MOGADISHU, Somalia - Security forces surrounded gunmen who kidnapped a Spanish doctor and an Argentine nurse working for an international aid group in northeastern Somalia yesterday, officials said.

The two women were seized near the building in Puntland where they worked for Doctors Without Borders.

Puntland is a staging post for human traffickers running boats into Yemen, and piracy has been rampant off its coast. In recent months, the U.S. Navy has led international patrols to combat piracy in the region, cutting down on the pirates' ability to rob merchant ships and vessels carrying aid.

A French journalist was released Monday after eight days in captivity in Puntland. Kidnappers had demanded about $70,000 in ransom, but police said it was not paid.

"Since the pirate activities have subsided at sea, criminals decided to start kidnapping people on land," Puntland Trade Minister Abdisamad Yusuf Mohamed Abwan said.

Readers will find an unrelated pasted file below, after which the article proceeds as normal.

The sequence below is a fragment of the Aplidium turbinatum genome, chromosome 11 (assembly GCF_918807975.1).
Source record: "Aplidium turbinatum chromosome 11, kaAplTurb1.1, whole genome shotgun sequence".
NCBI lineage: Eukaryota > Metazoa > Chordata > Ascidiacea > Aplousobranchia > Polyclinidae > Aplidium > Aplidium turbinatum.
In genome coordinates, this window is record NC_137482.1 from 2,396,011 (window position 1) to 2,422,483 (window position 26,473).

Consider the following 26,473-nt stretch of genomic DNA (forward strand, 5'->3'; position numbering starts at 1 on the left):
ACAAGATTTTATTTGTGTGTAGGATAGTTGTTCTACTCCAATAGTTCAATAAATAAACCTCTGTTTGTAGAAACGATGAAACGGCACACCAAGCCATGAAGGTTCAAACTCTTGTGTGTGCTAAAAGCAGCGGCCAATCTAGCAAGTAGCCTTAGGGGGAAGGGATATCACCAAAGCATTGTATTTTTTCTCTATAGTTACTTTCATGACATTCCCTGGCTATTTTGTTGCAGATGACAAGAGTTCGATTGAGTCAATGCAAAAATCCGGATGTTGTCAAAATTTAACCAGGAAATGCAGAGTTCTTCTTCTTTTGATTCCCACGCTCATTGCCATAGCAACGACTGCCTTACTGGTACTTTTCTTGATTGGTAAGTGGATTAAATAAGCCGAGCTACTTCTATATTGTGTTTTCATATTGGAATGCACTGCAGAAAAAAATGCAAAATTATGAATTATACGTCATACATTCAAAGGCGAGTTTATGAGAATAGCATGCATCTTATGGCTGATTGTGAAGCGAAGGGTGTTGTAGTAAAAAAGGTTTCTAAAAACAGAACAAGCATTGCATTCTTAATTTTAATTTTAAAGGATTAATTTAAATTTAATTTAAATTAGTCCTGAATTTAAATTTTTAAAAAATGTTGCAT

A Puntland security official said security forces had surrounded the kidnappers in a mountainous area. The official spoke on condition of anonymity because he was not authorized to speak to reporters.

The kidnappers were negotiating to secure their own freedom, Roger Pek, a spokesman for the Paris-based Doctors Without Borders, told the Associated Press by telephone from Barcelona, Spain.

Puntland is about 930 miles north of Mogadishu, the Somalian capital at the center of an Islamic insurgency that has killed thousands of people this year. The United Nations says Somalia is facing Africa's worst humanitarian crisis.

Somalia, an arid nation in the Horn of Africa, has had no functioning national government since 1991, when clan leaders overthrew dictator Mohamed Siad Barre, then turned against one another.